A recent study by the Pew Research Center asked people whether they viewed abortion, stem cell research, and in vitro fertilization (IVF) as either morally wrong, not a moral issue, or morally acceptable. I’ve graphed a subset of the responses – the percentages of people who answered that a certain procedure was morally wrong – by educational attainment and political ideology.

The results are not particularly surprising; each group has a gradient with IVF having the fewest who are morally opposed and abortion having the most, while stem cell research rests somewhere in the middle. What I find most interesting is the distinction between embryonic and non-embryonic stem cell research. Among political ideologies, those who lean left (liberals) are the least likely to differentiate between the two; they actually are more likely to be morally opposed to non-embryonic research, but this difference is likely within the poll’s margin of error. Less educated individuals (high school or less) also do not distinguish between embryonic and non-embryonic stem cell research; if they are morally opposed to one, they are morally opposed to the other. On the other end of the spectrum, conservatives and those with at least a college degree are the most likely to differentiate. Both groups have higher percentages morally opposed to embryonic stem cell research compared to non-embryonic.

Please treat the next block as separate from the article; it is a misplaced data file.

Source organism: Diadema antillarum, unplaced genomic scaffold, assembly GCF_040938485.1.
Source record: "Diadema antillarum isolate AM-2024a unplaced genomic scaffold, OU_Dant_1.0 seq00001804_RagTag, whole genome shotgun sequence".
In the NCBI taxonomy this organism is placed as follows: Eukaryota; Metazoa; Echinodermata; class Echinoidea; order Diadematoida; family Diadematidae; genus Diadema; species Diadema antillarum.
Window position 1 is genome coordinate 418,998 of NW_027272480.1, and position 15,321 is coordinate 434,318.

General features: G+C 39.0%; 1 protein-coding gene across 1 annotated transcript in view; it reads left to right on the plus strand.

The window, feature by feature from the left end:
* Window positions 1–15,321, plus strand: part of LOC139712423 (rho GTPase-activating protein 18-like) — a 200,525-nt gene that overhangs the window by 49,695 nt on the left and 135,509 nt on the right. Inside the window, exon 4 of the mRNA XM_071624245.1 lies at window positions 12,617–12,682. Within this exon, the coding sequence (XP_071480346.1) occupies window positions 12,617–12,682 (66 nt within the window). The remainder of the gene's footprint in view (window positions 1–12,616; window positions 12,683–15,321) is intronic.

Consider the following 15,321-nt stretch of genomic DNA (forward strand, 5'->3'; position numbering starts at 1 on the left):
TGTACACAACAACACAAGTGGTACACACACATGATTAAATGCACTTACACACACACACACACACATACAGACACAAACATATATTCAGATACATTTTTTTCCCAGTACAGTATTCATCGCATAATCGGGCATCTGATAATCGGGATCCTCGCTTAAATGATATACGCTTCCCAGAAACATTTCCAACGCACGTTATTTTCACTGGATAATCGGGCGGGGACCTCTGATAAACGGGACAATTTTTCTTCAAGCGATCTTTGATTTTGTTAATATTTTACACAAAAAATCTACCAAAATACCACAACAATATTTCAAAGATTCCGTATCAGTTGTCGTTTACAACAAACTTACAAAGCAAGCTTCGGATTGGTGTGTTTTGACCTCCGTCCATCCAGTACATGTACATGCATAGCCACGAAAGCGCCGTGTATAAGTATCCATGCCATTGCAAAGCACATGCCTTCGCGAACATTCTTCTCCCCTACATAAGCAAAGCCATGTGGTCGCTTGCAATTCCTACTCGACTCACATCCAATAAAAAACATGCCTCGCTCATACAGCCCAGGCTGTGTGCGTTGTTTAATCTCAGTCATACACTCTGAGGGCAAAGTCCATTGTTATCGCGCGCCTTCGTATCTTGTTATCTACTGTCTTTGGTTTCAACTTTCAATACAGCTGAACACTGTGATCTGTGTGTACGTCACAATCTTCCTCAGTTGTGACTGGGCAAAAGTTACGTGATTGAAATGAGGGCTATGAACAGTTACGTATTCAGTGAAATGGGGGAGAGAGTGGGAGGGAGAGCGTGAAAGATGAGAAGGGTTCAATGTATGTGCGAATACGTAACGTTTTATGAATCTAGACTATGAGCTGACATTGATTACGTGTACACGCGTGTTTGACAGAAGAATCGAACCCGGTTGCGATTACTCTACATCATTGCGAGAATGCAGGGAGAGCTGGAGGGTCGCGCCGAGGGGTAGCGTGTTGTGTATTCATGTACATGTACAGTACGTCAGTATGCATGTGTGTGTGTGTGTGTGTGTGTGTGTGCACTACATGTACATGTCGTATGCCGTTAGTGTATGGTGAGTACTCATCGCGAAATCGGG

Data source: http://www.pewforum.org/2013/08/15/abortion-viewed-in-moral-terms/

Posted on 4 September, 2013

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